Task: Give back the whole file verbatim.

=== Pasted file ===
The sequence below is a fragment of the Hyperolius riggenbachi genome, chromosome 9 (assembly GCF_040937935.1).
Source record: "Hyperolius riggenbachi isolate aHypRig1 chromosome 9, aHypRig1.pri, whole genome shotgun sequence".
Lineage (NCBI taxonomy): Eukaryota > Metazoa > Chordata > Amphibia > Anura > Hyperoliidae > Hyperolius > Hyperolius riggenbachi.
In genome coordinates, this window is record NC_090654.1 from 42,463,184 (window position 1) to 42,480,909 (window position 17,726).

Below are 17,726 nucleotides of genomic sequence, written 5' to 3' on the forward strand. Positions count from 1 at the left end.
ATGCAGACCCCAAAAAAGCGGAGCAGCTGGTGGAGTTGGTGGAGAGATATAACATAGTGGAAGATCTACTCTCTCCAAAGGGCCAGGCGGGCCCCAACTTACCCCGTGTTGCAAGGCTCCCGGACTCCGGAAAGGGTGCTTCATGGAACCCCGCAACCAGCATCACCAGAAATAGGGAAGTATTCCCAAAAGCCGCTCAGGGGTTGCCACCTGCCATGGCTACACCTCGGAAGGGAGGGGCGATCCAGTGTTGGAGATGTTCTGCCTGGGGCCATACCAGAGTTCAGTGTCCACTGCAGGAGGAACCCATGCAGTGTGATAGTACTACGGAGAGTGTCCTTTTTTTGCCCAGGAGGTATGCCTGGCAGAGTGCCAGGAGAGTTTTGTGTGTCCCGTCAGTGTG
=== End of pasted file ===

The sequence below is a fragment of the Hyperolius riggenbachi genome, chromosome 9 (assembly GCF_040937935.1).
Source record: "Hyperolius riggenbachi isolate aHypRig1 chromosome 9, aHypRig1.pri, whole genome shotgun sequence".
Lineage (NCBI taxonomy): Eukaryota > Metazoa > Chordata > Amphibia > Anura > Hyperoliidae > Hyperolius > Hyperolius riggenbachi.
In genome coordinates, this window is record NC_090654.1 from 42,463,184 (window position 1) to 42,480,909 (window position 17,726).

Below are 17,726 nucleotides of genomic sequence, written 5' to 3' on the forward strand. Positions count from 1 at the left end.
ATGCAGACCCCAAAAAAGCGGAGCAGCTGGTGGAGTTGGTGGAGAGATATAACATAGTGGAAGATCTACTCTCTCCAAAGGGCCAGGCGGGCCCCAACTTACCCCGTGTTGCAAGGCTCCCGGACTCCGGAAAGGGTGCTTCATGGAACCCCGCAACCAGCATCACCAGAAATAGGGAAGTATTCCCAAAAGCCGCTCAGGGGTTGCCACCTGCCATGGCTACACCTCGGAAGGGAGGGGCGATCCAGTGTTGGAGATGTTCTGCCTGGGGCCATACCAGAGTTCAGTGTCCACTGCAGGAGGAACCCATGCAGTGTGATAGTACTACGGAGAGTGTCCTTTTTTTGCCCAGGAGGTATGCCTGGCAGAGTGCCAGGAGAGTTTTGTGTGTCCCGTCAGTGTG